Wednesday, November 9, 2011

In Defense of Taipei


Here’s my question.

And I write this as someone one month away from leaving her old-skool back-lane neighborhood and becoming a Da’an yuppie.


What the hell is up with all these folks who live outside Taipei who somehow think that “their Taiwan” is more real, is better, is somehow qualitatively a step above Taipei? What is so bad or wrong about Taipei?

I know these folks like to think of it as an easy-peasy expat cocoon, where you never have to work to hard, study Chinese too much or get your feet wet. I know that that can be true: it’s certainly possible to set yourself up nicely in a foreigner enclave like Tianmu or even Shida/Gongguan and not have to try too hard. It’s easy to spend your weekends on Anhe Road and make only other foreign friends.

But just because one can do that doesn’t mean that one actually does. Taipei is a Taiwanese city just like any other, even if it lacks some of the, what’s the word, ineffable cultural qualities of cities elsewhere in the country. It’s only “warm and safe” for foreigners here if you seek that out. If you don’t, you can live a life that is not, to be honest, all that much different from someone living elsewhere – except the case could be made that there’s more to do, and not all of it is touristy.

Take a look at my soon-to-be-erstwhile neighborhood, Jingmei. (By the way, regarding my last post, Lao Wu’s not dead. I clearly misunderstood the old ladies, although I was certain they said ‘她過了’ so I’m not sure how). What have we got? One local coffeeshop that plays The Carpenters and serves Japanese curry. A night market. Old folks who hang out outside and gossip. A stinky tofu/thin oyster noodle vendor. A chicken coop where they’ll even kill the chicken for you. A-Xiong’s “everything” store. A few 7-11s. A Wellcome. A breakfast restaurant that turns into a betel nut stand after dark across from an 按摩店. Old ladies and Vietnamese domestic workers who collect recycling when the trash truck comes. Guys who own the breakfast/etel nut shop outside in wife beaters and 藍白拖 drinking all sorts of local liquor at all hours, who always say hello and often give me a shot of Gaoliang. My neighbors are Taiwanese – most of them prefer to speak Taiwanese or Hakka, in fact – and none of them speak English. Most are too old to have learned it in school and those who did have mostly forgotten. I have to speak Chinese and integrate into the neighborhood like everyone else. No helpful English, no special stores, no special help, no swanky cafes.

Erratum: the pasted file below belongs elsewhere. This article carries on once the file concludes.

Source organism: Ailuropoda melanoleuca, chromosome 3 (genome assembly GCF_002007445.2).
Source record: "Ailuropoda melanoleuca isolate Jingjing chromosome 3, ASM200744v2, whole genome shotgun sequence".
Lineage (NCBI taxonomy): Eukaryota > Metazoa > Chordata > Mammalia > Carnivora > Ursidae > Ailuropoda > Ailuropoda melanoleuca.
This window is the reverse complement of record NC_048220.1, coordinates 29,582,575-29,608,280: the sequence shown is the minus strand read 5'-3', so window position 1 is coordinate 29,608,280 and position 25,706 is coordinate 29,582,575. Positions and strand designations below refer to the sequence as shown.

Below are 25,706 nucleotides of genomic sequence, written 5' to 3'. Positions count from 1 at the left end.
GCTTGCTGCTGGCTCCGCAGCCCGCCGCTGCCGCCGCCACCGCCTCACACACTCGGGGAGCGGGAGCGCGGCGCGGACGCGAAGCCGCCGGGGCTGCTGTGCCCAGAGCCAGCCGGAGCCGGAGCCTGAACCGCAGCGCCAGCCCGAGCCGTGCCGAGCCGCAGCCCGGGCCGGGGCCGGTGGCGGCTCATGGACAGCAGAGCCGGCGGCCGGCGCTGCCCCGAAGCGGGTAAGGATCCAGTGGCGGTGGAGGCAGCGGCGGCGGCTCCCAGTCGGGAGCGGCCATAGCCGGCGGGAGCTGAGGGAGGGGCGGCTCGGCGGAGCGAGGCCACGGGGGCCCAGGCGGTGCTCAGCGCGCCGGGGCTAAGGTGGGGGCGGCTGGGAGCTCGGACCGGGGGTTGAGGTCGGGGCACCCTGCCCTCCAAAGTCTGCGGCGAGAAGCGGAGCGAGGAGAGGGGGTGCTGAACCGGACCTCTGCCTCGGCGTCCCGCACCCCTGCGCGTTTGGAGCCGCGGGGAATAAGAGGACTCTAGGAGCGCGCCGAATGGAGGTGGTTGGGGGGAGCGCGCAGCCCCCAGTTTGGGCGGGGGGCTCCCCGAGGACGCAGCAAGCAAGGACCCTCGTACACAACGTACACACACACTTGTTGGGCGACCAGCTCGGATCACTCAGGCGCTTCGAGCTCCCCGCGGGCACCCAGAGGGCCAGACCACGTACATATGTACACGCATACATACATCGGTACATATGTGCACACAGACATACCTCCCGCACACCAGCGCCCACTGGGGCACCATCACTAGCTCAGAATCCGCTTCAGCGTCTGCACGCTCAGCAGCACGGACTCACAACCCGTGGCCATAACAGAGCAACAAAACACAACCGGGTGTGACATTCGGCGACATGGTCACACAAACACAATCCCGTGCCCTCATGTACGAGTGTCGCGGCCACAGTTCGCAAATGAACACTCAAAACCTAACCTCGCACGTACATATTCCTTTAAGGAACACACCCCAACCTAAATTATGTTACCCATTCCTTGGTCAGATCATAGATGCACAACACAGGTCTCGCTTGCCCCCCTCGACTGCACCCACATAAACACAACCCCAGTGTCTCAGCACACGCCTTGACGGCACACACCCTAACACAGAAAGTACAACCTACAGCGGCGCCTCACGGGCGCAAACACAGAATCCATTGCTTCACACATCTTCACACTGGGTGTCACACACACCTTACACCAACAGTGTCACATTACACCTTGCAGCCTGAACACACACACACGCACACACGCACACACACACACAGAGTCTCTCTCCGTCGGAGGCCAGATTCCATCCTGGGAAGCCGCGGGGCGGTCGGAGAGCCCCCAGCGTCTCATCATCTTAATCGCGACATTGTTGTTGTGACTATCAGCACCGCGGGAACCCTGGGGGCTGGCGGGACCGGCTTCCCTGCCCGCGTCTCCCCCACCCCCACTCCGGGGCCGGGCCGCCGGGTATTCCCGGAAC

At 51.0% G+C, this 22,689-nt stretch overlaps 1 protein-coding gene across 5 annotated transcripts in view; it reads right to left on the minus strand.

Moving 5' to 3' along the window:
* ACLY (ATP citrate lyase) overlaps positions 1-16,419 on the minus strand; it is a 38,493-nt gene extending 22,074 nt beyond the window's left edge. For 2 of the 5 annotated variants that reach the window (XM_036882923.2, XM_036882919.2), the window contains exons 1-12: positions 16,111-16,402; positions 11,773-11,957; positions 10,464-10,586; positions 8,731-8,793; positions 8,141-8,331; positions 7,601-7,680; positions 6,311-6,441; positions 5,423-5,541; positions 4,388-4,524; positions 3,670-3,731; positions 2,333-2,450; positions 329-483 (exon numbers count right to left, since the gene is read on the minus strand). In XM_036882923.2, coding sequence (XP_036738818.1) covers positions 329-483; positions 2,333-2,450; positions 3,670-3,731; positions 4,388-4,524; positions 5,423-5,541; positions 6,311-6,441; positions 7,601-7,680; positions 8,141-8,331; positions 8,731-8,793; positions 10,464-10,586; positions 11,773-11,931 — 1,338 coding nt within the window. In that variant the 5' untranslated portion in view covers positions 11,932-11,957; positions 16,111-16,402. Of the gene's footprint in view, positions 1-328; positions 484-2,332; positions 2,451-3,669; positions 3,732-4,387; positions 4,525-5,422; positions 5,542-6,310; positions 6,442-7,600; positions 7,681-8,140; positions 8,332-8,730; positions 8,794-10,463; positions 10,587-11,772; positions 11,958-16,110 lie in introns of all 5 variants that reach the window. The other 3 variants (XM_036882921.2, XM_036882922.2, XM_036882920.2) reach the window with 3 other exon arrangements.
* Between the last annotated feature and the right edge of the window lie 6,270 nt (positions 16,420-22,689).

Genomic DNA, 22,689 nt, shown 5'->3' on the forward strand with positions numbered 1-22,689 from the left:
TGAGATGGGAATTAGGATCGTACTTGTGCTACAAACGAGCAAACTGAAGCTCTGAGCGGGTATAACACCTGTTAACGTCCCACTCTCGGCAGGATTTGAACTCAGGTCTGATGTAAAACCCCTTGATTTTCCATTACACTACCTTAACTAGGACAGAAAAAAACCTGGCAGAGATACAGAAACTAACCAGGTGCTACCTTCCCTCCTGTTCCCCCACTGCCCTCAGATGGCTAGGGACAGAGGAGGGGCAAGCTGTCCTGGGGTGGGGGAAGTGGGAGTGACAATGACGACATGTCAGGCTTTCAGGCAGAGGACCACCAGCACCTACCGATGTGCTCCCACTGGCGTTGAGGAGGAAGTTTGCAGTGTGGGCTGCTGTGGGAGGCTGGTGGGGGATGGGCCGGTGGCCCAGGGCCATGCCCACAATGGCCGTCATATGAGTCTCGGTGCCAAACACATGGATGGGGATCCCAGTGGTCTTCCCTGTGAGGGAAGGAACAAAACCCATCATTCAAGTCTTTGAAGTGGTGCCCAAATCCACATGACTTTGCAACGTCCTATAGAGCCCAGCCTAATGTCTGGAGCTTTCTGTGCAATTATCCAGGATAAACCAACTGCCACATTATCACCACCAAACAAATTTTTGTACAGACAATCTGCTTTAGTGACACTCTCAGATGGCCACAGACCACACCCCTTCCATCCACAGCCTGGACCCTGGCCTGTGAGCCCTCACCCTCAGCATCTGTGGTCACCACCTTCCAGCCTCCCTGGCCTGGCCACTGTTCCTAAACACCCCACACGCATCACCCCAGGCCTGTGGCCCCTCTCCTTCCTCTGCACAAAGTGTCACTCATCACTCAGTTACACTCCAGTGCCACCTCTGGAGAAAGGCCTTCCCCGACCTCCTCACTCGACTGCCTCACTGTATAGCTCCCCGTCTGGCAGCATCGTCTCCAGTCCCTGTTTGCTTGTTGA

I have my old lady gang, just like any self-respecting wannabe-obasan should. I have my local friends. I have the people I see every day and greet. In Chinese, if not Taiwanese.

How is this any different from a neighborhood where I might live in, say, Yunlin or Miaoli or wherever? How is it any easier or any more foreigner-friendly?